The company denies any wrongdoing and told the Journal that it is “100-percent compliant with all applicable laws.” Before any money changes hands, virtually all sales like Taylor’s and Lafontant’s must be approved by a judge, who is charged with evaluating whether the transaction serves a “best interest standard,” whether the seller’s best-interest needs are met by the sale.

Courts typically approve transfers in which a seller asks for lump sums to buy a house, pay off overwhelming medical bills or personal debts, including student loans, as well as invest in a business or pay for a child’s college education. Of the proposed transfers that get before a judge, the majority are approved.

Portsmouth (Va.) Circuit Court Judge James Hawks, who approves many transfers like Lafontant’s, told the Journal he weighs the transfer request by looking “for a genuine need or urgency for converting payments.”

“I accept these affidavits [from sellers] on their face,” Hawks said. “It is sworn testimony.”

Future Oversight

Earl Nesbitt, executive director of the National Association of Settlement Purchasers, recognizes that there is room for better regulations, but he is still an advocate of the practice. “Could there be some improvement in the statues?” he told the Journal interview. “Absolutely. But overall I think the court approval process works pretty well.”

The type of transfers made by Taylor and Lafontant are often prevented by regulations in the secondary annuity market. While there are predatory annuity purchasers in the business, most settlement purchasers do not pressure sellers into ill-advised decisions only to have judges approve transactions that leave sellers financially vulnerable.

The two lawsuits share similarities that contributed to the plaintiffs’ demise:

  • Judges approved transactions without disclosure of previous transfers
  • The sellers sold payments in states where sellers are not required to appear in court
  • Both involved companies with documented complaints of not following guidelines from the National Association of Settlement Purchasers
  • Factoring company employees solicited sellers, encouraging reckless spending and offering misleading financial advice

Only three states – Florida, Virginia and Illinois – don’t require sellers to appear in court to gain transfer approval. State governments decide how stringent to be when it comes to these transactions, and it’s each state’s responsibility to enforce the rules agreed upon.

By having the precaution of a necessary court appearance, the judges might have viewed the seller request differently and prevented the transfers. The judges did have the opportunity to scrutinize the primary documents and offer approval based on their contents.

Most states don’t require a thorough record of previous transfers. While the decision to approve the transfers was in the hands of the judges, the process might be improved if all states required sellers to show the complete history of prior transfer actions.

At this point, 48 states and the federal government have extensive protection laws and require a state judge to approve whether a transfer is in a seller’s best interest. Some states could consider bolstering their laws and evaluation processes.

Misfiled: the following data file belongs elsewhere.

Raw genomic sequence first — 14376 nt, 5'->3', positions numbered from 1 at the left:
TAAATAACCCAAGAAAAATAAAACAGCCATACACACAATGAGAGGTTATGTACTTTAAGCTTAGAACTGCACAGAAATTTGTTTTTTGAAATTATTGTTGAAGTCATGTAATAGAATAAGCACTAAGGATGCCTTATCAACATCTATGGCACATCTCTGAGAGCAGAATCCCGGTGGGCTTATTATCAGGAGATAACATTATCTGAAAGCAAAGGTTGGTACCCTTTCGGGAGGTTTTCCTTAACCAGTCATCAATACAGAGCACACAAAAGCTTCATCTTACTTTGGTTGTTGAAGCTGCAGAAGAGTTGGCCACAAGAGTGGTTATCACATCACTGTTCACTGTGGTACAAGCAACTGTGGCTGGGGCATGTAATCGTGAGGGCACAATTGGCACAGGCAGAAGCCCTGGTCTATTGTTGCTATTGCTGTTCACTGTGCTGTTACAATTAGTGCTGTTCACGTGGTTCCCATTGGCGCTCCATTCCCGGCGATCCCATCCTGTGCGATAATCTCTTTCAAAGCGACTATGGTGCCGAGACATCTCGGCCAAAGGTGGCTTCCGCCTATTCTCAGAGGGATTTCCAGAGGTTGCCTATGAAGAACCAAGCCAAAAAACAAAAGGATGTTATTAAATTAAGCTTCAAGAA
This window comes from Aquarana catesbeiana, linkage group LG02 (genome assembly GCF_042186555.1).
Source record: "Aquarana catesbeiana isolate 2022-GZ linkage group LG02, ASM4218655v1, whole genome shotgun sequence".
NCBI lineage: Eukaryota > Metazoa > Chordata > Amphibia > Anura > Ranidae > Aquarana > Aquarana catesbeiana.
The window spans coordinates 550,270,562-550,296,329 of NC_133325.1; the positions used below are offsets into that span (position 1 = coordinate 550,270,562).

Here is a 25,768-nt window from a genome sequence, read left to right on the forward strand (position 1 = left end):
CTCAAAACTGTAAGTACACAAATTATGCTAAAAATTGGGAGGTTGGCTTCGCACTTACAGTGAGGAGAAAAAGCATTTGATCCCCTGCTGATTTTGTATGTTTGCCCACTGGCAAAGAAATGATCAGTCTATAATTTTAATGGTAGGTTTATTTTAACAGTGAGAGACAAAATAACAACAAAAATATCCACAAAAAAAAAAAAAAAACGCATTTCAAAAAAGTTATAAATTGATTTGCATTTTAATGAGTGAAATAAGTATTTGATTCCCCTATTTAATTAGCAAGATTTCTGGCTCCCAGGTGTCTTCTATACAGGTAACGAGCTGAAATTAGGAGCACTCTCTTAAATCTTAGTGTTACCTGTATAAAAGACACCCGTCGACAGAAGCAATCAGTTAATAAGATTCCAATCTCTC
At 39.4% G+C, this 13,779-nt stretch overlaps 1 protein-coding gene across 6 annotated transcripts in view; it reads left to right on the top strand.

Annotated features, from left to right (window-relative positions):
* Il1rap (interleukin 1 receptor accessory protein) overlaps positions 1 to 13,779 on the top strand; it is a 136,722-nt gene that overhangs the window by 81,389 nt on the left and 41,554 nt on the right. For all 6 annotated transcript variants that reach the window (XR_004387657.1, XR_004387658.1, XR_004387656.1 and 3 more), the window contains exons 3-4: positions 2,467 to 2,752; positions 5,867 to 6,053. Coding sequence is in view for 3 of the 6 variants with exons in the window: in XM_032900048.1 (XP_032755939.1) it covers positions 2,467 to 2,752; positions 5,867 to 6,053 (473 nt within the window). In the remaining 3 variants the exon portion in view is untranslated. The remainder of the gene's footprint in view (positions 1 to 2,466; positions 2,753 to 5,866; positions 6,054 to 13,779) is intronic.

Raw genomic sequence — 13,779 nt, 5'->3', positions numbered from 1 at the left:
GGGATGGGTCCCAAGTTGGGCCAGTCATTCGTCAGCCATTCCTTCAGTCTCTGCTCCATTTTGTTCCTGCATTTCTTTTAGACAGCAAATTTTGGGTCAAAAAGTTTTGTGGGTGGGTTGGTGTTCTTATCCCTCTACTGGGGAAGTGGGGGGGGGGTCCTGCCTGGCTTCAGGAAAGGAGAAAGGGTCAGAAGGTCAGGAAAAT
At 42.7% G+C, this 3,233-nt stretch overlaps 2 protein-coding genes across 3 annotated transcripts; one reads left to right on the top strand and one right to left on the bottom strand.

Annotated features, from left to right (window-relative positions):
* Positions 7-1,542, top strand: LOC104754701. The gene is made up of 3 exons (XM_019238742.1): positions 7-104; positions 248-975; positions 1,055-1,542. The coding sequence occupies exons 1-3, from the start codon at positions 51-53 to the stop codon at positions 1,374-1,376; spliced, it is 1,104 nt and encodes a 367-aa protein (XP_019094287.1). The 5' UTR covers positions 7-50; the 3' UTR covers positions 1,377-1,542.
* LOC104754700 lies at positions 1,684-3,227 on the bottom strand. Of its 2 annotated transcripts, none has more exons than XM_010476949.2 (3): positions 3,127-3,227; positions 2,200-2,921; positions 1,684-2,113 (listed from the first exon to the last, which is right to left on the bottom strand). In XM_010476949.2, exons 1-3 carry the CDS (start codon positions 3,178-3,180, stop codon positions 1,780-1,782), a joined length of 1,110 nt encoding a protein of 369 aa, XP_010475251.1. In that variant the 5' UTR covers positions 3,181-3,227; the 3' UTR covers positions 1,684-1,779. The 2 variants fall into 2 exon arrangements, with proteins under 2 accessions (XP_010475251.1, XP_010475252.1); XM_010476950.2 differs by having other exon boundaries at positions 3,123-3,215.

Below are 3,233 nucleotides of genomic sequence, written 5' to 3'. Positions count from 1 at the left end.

Putting the Brakes on Predatory Purchasers

Taylor and Lafontant’s lawyers are working to hold the factoring companies involved in these cases responsible. Companies that prey on consumers are not offering helpful financial solutions. Rather than providing a service, they are earning a reputation that could lead to regulators limiting consumer options.

The lawsuits describe actions which are detrimental to sellers, including pressuring plaintiffs to transfer payments when the sale is clearly not in their best interest, to commit fraud to receive approval, and to spend recklessly.

While the cases have not yet reached conclusions, this type of behavior from companies like Imperial Holdings and 123 Lump Sum LLC (purchased some of Mr. Taylor’s payments) distinguishes the good companies from the bad. It shows what to avoid.

Consumers with negative transfer experiences can complain to the Consumer Financial Protection Bureau (CFPB). The relatively new federal group investigates situations in which businesses repeatedly demonstrate unethical behaviors. CFPB recently began investigating J.G. Wentworth, the largest settlement purchaser in the industry.

Secondary annuity purchasers suggest that people who sell payments should research any company they are interested in before moving forward with transactions. Looking for complaints or a history of lawsuits can help prevent customers from doing business with the kind of company intent on unethical practices.

Please seek the advice of a qualified professional before making financial decisions.
Last Modified: September 16, 2020

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  1. Scism, L. (2015, March 23). Firms help settlement holders cash out payments meant to last a lifetime. The Wall Street Journal. Retrieved from
  2. Terrence E. Taylor, Louise W. Taylor, Phillip D. Taylor v. Structured Asset Funding. (2015, February 26). Civil Action 1:15-00.271. U.S. District Court, Southern District of New York.
  3. Michael Lafontant v. Washington Square Financial et al. (2014, December 12). Civil Action 7:14. 9895. U.S. District Court, Eastern District of Virginia.